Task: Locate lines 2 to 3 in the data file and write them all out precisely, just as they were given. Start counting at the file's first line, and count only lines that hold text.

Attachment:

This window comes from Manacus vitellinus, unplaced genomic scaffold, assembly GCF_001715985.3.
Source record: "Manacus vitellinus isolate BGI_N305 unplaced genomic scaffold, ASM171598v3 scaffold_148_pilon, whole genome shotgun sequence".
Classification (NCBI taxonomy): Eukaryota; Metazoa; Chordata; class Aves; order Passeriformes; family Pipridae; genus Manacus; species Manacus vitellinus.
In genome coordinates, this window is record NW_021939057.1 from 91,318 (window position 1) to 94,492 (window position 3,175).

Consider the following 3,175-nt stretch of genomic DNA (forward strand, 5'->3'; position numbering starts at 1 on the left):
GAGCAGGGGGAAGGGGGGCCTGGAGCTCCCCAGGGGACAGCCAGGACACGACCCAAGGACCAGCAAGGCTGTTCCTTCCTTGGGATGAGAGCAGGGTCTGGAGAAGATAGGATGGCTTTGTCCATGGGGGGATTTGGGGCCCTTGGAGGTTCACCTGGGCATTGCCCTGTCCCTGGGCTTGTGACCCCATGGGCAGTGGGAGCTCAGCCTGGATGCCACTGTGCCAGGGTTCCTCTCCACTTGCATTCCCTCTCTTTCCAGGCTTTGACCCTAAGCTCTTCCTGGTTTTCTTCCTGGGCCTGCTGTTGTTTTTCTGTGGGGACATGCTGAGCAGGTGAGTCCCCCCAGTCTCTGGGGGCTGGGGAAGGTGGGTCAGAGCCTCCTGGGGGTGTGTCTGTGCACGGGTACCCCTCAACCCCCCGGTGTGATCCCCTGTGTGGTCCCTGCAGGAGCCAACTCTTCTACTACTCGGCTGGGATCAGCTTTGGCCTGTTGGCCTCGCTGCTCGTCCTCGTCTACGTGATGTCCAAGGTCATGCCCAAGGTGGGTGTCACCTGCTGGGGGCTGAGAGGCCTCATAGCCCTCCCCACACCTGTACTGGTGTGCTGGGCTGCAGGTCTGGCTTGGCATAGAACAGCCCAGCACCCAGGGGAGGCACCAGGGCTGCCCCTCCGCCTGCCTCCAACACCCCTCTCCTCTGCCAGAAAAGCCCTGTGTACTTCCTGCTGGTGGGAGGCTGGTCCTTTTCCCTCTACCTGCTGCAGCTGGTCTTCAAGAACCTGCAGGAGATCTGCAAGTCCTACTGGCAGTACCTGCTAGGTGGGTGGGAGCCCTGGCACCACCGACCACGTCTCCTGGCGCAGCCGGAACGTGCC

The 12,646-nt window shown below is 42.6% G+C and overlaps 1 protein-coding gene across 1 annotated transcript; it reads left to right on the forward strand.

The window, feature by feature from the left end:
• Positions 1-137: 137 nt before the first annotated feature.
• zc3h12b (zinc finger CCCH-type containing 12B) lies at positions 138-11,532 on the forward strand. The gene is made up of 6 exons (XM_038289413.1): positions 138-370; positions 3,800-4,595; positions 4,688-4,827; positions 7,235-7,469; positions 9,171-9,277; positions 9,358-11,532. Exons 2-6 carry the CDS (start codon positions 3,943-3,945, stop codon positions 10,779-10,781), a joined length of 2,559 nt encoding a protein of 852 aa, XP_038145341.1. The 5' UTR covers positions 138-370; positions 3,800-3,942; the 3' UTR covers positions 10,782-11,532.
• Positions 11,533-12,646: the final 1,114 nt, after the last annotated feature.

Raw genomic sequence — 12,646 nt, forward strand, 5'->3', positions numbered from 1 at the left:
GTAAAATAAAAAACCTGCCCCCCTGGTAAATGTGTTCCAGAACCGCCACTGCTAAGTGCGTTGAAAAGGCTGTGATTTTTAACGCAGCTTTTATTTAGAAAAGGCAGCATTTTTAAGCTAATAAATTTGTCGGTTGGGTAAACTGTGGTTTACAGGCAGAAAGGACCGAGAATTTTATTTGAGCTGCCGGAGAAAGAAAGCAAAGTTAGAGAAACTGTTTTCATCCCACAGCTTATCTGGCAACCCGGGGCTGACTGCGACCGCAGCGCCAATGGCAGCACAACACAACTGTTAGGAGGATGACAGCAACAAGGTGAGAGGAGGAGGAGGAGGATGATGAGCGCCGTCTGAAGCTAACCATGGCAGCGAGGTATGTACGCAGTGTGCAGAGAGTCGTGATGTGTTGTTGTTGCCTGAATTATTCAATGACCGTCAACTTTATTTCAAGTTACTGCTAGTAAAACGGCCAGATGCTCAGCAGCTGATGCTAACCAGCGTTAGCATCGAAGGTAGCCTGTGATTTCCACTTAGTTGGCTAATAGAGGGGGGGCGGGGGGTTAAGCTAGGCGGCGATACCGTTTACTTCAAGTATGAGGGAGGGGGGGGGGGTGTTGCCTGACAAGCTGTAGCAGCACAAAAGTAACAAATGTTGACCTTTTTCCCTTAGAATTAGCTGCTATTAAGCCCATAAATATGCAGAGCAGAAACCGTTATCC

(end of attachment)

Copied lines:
Source record: "Manacus vitellinus isolate BGI_N305 unplaced genomic scaffold, ASM171598v3 scaffold_148_pilon, whole genome shotgun sequence".
Classification (NCBI taxonomy): Eukaryota; Metazoa; Chordata; class Aves; order Passeriformes; family Pipridae; genus Manacus; species Manacus vitellinus.